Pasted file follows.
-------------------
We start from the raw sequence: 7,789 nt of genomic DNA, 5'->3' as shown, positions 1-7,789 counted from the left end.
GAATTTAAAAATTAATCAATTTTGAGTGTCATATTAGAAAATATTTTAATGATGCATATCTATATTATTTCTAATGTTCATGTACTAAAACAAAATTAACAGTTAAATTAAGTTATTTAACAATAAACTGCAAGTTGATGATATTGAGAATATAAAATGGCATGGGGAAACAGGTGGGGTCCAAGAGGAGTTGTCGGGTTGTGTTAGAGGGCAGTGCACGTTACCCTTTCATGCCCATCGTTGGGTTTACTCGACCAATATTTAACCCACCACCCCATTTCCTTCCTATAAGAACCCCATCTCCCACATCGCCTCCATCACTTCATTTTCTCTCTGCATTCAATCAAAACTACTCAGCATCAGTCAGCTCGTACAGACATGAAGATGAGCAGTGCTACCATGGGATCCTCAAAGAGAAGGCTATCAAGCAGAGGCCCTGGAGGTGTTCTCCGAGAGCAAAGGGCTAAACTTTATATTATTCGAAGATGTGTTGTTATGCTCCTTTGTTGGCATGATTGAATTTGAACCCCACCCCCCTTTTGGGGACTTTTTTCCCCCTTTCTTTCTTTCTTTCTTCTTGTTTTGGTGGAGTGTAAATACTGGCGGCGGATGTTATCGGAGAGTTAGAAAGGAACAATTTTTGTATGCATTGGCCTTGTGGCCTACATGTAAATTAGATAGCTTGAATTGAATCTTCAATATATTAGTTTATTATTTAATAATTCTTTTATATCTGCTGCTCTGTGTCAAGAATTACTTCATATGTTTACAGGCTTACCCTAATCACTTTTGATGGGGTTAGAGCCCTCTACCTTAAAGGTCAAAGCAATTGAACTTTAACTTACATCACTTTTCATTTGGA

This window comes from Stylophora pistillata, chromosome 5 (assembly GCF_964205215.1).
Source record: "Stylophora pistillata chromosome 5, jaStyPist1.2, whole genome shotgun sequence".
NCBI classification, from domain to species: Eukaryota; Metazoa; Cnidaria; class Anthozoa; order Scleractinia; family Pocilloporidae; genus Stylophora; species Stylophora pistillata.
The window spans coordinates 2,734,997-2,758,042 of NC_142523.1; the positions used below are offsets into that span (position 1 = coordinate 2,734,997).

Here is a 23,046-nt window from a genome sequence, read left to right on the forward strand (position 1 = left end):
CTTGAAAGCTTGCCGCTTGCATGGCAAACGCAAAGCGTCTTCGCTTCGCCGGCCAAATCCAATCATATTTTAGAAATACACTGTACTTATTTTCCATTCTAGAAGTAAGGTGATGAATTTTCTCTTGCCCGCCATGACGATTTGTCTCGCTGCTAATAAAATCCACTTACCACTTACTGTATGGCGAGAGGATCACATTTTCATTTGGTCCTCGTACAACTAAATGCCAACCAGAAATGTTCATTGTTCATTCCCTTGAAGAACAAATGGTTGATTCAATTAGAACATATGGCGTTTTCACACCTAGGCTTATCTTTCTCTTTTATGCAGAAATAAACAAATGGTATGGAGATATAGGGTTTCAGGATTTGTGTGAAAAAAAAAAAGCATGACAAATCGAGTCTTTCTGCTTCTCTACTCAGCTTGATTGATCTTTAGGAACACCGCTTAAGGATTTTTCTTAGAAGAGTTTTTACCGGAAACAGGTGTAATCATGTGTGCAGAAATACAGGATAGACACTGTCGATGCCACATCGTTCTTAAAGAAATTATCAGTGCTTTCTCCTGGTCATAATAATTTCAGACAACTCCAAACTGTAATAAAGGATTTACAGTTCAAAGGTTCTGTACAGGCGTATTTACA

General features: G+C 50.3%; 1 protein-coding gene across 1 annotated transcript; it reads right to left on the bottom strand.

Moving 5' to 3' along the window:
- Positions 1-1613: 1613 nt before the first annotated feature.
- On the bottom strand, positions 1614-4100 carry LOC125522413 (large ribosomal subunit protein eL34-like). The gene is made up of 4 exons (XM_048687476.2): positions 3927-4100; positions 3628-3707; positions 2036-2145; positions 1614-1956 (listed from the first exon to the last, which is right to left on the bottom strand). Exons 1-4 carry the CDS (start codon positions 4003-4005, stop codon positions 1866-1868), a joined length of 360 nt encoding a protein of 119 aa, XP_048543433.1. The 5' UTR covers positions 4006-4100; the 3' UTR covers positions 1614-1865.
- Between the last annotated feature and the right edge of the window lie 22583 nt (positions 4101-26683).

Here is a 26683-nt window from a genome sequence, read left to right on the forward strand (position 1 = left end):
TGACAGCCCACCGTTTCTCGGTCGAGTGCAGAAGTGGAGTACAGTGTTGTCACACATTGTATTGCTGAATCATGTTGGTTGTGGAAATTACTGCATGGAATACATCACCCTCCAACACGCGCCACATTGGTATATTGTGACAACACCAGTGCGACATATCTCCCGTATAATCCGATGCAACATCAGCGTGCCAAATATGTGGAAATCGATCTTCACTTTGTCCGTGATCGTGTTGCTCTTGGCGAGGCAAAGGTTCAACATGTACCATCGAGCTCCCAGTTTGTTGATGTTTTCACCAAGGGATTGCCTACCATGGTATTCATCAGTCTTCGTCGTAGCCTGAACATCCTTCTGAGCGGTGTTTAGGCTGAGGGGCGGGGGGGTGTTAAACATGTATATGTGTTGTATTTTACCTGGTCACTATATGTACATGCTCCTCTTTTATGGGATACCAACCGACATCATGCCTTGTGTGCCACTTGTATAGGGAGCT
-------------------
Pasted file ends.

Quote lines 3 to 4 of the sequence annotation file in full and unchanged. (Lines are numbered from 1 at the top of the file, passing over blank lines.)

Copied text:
This window comes from Stylophora pistillata, chromosome 5 (assembly GCF_964205215.1).
Source record: "Stylophora pistillata chromosome 5, jaStyPist1.2, whole genome shotgun sequence".